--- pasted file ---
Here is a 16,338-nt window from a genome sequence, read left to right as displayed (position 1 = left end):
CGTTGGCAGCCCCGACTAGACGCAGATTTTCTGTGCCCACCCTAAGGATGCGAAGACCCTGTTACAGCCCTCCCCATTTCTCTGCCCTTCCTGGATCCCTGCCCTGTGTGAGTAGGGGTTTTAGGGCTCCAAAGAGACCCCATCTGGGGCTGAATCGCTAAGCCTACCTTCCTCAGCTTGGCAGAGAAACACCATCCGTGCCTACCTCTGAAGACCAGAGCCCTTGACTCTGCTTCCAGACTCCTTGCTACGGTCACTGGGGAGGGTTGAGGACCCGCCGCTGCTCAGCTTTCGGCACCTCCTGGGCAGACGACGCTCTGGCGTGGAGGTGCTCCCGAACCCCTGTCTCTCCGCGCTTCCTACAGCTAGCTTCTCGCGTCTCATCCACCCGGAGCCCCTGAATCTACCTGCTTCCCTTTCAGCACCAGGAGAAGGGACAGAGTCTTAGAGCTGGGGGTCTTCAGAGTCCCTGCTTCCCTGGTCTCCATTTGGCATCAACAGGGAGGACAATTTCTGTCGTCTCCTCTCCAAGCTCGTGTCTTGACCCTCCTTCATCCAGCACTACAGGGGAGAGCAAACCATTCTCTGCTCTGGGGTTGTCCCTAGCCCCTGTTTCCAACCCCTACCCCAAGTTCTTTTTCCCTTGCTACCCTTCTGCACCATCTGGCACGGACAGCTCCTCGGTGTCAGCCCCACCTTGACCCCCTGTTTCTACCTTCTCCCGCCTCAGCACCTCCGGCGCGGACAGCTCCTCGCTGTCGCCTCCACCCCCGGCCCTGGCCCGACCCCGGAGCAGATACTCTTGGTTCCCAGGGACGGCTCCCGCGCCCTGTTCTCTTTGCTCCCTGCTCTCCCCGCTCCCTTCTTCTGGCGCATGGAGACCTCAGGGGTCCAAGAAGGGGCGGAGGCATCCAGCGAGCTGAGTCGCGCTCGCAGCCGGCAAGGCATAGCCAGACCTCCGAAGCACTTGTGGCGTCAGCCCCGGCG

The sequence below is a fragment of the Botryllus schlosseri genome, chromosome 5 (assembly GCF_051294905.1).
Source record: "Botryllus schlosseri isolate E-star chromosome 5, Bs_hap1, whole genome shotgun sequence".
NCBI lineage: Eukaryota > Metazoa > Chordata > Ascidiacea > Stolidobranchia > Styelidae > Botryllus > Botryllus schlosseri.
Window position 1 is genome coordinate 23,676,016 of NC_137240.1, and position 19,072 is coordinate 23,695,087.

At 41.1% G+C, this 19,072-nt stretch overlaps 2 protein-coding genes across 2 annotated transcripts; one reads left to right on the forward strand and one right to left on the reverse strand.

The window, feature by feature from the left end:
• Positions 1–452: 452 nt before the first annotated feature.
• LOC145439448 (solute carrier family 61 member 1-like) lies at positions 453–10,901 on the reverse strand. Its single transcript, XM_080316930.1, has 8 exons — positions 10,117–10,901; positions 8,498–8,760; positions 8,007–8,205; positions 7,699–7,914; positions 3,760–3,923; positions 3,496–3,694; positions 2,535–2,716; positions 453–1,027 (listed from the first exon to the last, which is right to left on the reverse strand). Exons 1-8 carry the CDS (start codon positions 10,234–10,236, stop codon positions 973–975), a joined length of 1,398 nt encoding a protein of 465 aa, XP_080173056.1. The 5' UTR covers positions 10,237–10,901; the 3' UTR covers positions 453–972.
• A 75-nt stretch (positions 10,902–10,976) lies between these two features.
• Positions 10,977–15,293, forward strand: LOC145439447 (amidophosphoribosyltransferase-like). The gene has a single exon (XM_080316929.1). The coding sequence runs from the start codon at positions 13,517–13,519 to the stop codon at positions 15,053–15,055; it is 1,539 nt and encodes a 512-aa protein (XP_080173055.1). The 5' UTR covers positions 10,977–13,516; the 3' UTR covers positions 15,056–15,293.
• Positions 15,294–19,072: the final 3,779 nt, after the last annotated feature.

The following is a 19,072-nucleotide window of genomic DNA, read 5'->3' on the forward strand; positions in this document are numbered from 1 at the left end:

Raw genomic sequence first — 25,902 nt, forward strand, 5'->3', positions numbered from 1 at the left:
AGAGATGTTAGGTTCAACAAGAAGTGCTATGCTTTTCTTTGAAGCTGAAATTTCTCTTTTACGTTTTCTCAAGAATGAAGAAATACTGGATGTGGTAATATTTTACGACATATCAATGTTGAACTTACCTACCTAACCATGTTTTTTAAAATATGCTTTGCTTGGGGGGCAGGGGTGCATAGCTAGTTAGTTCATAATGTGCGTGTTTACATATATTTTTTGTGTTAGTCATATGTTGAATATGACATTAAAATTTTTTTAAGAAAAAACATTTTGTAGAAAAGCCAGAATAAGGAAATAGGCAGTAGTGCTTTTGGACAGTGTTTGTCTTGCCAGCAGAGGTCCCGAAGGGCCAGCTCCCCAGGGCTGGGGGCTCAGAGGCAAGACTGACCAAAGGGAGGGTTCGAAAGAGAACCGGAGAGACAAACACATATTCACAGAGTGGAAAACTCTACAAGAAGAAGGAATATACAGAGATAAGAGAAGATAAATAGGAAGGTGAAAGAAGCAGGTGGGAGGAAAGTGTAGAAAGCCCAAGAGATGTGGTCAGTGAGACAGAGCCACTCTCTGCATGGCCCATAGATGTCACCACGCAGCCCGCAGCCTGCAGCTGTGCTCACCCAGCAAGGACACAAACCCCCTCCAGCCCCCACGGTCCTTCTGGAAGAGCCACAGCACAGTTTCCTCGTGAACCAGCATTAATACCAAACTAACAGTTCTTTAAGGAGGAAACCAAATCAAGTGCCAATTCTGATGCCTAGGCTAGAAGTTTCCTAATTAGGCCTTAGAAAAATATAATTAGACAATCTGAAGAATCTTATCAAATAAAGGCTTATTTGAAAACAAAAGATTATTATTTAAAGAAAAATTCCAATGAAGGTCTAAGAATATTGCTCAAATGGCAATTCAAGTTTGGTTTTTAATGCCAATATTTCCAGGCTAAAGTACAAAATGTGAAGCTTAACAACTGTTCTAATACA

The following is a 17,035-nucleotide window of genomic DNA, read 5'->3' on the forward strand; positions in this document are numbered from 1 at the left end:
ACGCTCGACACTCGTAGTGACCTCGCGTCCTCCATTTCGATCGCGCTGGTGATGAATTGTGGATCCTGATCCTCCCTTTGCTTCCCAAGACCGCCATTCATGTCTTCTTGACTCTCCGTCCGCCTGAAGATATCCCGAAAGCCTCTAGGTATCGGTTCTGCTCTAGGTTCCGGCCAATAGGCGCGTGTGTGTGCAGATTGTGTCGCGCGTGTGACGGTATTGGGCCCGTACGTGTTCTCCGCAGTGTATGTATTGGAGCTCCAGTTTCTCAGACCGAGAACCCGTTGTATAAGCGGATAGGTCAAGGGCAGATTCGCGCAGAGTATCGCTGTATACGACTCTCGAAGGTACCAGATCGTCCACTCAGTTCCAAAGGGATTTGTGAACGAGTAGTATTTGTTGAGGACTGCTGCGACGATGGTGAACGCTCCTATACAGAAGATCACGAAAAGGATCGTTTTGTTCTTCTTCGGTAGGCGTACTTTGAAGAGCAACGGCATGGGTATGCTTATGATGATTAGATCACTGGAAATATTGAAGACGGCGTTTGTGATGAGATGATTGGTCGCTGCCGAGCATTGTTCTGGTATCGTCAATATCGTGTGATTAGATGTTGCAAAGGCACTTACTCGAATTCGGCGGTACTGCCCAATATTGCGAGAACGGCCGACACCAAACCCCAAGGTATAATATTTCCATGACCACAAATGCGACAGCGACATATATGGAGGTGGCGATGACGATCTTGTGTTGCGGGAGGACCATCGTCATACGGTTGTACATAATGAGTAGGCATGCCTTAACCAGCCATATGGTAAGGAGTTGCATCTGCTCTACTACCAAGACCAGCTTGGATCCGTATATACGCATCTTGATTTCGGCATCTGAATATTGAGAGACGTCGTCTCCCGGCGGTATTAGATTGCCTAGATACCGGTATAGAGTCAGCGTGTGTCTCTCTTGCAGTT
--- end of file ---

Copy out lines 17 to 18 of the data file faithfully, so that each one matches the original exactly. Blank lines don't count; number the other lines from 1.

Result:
The following is a 17,035-nucleotide window of genomic DNA, read 5'->3' on the forward strand; positions in this document are numbered from 1 at the left end:
ACGCTCGACACTCGTAGTGACCTCGCGTCCTCCATTTCGATCGCGCTGGTGATGAATTGTGGATCCTGATCCTCCCTTTGCTTCCCAAGACCGCCATTCATGTCTTCTTGACTCTCCGTCCGCCTGAAGATATCCCGAAAGCCTCTAGGTATCGGTTCTGCTCTAGGTTCCGGCCAATAGGCGCGTGTGTGTGCAGATTGTGTCGCGCGTGTGACGGTATTGGGCCCGTACGTGTTCTCCGCAGTGTATGTATTGGAGCTCCAGTTTCTCAGACCGAGAACCCGTTGTATAAGCGGATAGGTCAAGGGCAGATTCGCGCAGAGTATCGCTGTATACGACTCTCGAAGGTACCAGATCGTCCACTCAGTTCCAAAGGGATTTGTGAACGAGTAGTATTTGTTGAGGACTGCTGCGACGATGGTGAACGCTCCTATACAGAAGATCACGAAAAGGATCGTTTTGTTCTTCTTCGGTAGGCGTACTTTGAAGAGCAACGGCATGGGTATGCTTATGATGATTAGATCACTGGAAATATTGAAGACGGCGTTTGTGATGAGATGATTGGTCGCTGCCGAGCATTGTTCTGGTATCGTCAATATCGTGTGATTAGATGTTGCAAAGGCACTTACTCGAATTCGGCGGTACTGCCCAATATTGCGAGAACGGCCGACACCAAACCCCAAGGTATAATATTTCCATGACCACAAATGCGACAGCGACATATATGGAGGTGGCGATGACGATCTTGTGTTGCGGGAGGACCATCGTCATACGGTTGTACATAATGAGTAGGCATGCCTTAACCAGCCATATGGTAAGGAGTTGCATCTGCTCTACTACCAAGACCAGCTTGGATCCGTATATACGCATCTTGATTTCGGCATCTGAATATTGAGAGACGTCGTCTCCCGGCGGTATTAGATTGCCTAGATACCGGTATAGAGTCAGCGTGTGTCTCTCTTGCAGTT